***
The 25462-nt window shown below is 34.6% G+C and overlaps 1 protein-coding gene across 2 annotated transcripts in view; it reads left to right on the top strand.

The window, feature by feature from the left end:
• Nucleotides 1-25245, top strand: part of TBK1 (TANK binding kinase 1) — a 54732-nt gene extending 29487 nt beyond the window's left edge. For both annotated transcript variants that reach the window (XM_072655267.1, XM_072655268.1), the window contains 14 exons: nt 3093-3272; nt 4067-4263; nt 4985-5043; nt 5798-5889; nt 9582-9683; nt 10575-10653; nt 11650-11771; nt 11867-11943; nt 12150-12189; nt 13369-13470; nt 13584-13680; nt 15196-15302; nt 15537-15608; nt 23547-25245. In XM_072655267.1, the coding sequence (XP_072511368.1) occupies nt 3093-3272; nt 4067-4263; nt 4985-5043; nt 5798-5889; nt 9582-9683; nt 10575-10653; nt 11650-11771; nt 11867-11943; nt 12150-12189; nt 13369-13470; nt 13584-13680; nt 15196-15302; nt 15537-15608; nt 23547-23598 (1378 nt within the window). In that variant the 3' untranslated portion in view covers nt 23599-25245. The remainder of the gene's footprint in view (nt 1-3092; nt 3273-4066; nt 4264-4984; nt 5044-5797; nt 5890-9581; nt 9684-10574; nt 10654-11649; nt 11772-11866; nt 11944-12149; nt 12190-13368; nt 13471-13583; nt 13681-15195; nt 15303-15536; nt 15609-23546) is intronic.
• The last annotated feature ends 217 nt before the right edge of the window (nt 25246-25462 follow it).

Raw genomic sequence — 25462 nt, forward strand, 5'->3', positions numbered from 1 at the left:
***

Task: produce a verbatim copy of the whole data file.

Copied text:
The 25462-nt window shown below is 34.6% G+C and overlaps 1 protein-coding gene across 2 annotated transcripts in view; it reads left to right on the top strand.

The window, feature by feature from the left end:
• Nucleotides 1-25245, top strand: part of TBK1 (TANK binding kinase 1) — a 54732-nt gene extending 29487 nt beyond the window's left edge. For both annotated transcript variants that reach the window (XM_072655267.1, XM_072655268.1), the window contains 14 exons: nt 3093-3272; nt 4067-4263; nt 4985-5043; nt 5798-5889; nt 9582-9683; nt 10575-10653; nt 11650-11771; nt 11867-11943; nt 12150-12189; nt 13369-13470; nt 13584-13680; nt 15196-15302; nt 15537-15608; nt 23547-25245. In XM_072655267.1, the coding sequence (XP_072511368.1) occupies nt 3093-3272; nt 4067-4263; nt 4985-5043; nt 5798-5889; nt 9582-9683; nt 10575-10653; nt 11650-11771; nt 11867-11943; nt 12150-12189; nt 13369-13470; nt 13584-13680; nt 15196-15302; nt 15537-15608; nt 23547-23598 (1378 nt within the window). In that variant the 3' untranslated portion in view covers nt 23599-25245. The remainder of the gene's footprint in view (nt 1-3092; nt 3273-4066; nt 4264-4984; nt 5044-5797; nt 5890-9581; nt 9684-10574; nt 10654-11649; nt 11772-11866; nt 11944-12149; nt 12190-13368; nt 13471-13583; nt 13681-15195; nt 15303-15536; nt 15609-23546) is intronic.
• The last annotated feature ends 217 nt before the right edge of the window (nt 25246-25462 follow it).

Raw genomic sequence — 25462 nt, forward strand, 5'->3', positions numbered from 1 at the left: